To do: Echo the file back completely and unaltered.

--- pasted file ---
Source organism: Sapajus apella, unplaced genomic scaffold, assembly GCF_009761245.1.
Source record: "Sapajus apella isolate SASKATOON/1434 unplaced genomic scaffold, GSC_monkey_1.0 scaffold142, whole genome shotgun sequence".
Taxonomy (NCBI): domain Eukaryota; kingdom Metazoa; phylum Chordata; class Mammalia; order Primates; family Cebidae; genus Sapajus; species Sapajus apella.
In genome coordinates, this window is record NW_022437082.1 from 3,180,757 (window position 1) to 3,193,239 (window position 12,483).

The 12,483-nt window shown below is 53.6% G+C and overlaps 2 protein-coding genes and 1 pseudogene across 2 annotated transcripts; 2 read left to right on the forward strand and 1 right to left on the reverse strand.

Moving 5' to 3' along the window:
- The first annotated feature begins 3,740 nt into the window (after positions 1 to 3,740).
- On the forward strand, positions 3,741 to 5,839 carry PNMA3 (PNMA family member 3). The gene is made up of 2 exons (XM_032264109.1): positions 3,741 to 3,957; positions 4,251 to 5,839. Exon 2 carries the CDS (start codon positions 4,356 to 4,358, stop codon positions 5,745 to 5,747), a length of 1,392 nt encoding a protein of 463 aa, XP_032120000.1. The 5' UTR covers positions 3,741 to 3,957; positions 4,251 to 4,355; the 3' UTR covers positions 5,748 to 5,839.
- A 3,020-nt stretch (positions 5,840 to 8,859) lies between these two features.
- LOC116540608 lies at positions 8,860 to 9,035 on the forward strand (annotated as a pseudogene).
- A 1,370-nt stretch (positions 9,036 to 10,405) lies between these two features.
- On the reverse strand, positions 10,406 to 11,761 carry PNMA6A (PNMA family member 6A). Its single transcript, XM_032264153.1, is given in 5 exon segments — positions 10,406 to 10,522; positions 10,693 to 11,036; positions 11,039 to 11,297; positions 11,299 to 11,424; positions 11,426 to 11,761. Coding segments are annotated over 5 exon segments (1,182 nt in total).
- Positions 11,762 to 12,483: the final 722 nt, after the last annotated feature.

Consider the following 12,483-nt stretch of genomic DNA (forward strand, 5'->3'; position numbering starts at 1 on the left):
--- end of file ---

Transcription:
Source organism: Sapajus apella, unplaced genomic scaffold, assembly GCF_009761245.1.
Source record: "Sapajus apella isolate SASKATOON/1434 unplaced genomic scaffold, GSC_monkey_1.0 scaffold142, whole genome shotgun sequence".
Taxonomy (NCBI): domain Eukaryota; kingdom Metazoa; phylum Chordata; class Mammalia; order Primates; family Cebidae; genus Sapajus; species Sapajus apella.
In genome coordinates, this window is record NW_022437082.1 from 3,180,757 (window position 1) to 3,193,239 (window position 12,483).

The 12,483-nt window shown below is 53.6% G+C and overlaps 2 protein-coding genes and 1 pseudogene across 2 annotated transcripts; 2 read left to right on the forward strand and 1 right to left on the reverse strand.

Moving 5' to 3' along the window:
- The first annotated feature begins 3,740 nt into the window (after positions 1 to 3,740).
- On the forward strand, positions 3,741 to 5,839 carry PNMA3 (PNMA family member 3). The gene is made up of 2 exons (XM_032264109.1): positions 3,741 to 3,957; positions 4,251 to 5,839. Exon 2 carries the CDS (start codon positions 4,356 to 4,358, stop codon positions 5,745 to 5,747), a length of 1,392 nt encoding a protein of 463 aa, XP_032120000.1. The 5' UTR covers positions 3,741 to 3,957; positions 4,251 to 4,355; the 3' UTR covers positions 5,748 to 5,839.
- A 3,020-nt stretch (positions 5,840 to 8,859) lies between these two features.
- LOC116540608 lies at positions 8,860 to 9,035 on the forward strand (annotated as a pseudogene).
- A 1,370-nt stretch (positions 9,036 to 10,405) lies between these two features.
- On the reverse strand, positions 10,406 to 11,761 carry PNMA6A (PNMA family member 6A). Its single transcript, XM_032264153.1, is given in 5 exon segments — positions 10,406 to 10,522; positions 10,693 to 11,036; positions 11,039 to 11,297; positions 11,299 to 11,424; positions 11,426 to 11,761. Coding segments are annotated over 5 exon segments (1,182 nt in total).
- Positions 11,762 to 12,483: the final 722 nt, after the last annotated feature.

Consider the following 12,483-nt stretch of genomic DNA (forward strand, 5'->3'; position numbering starts at 1 on the left):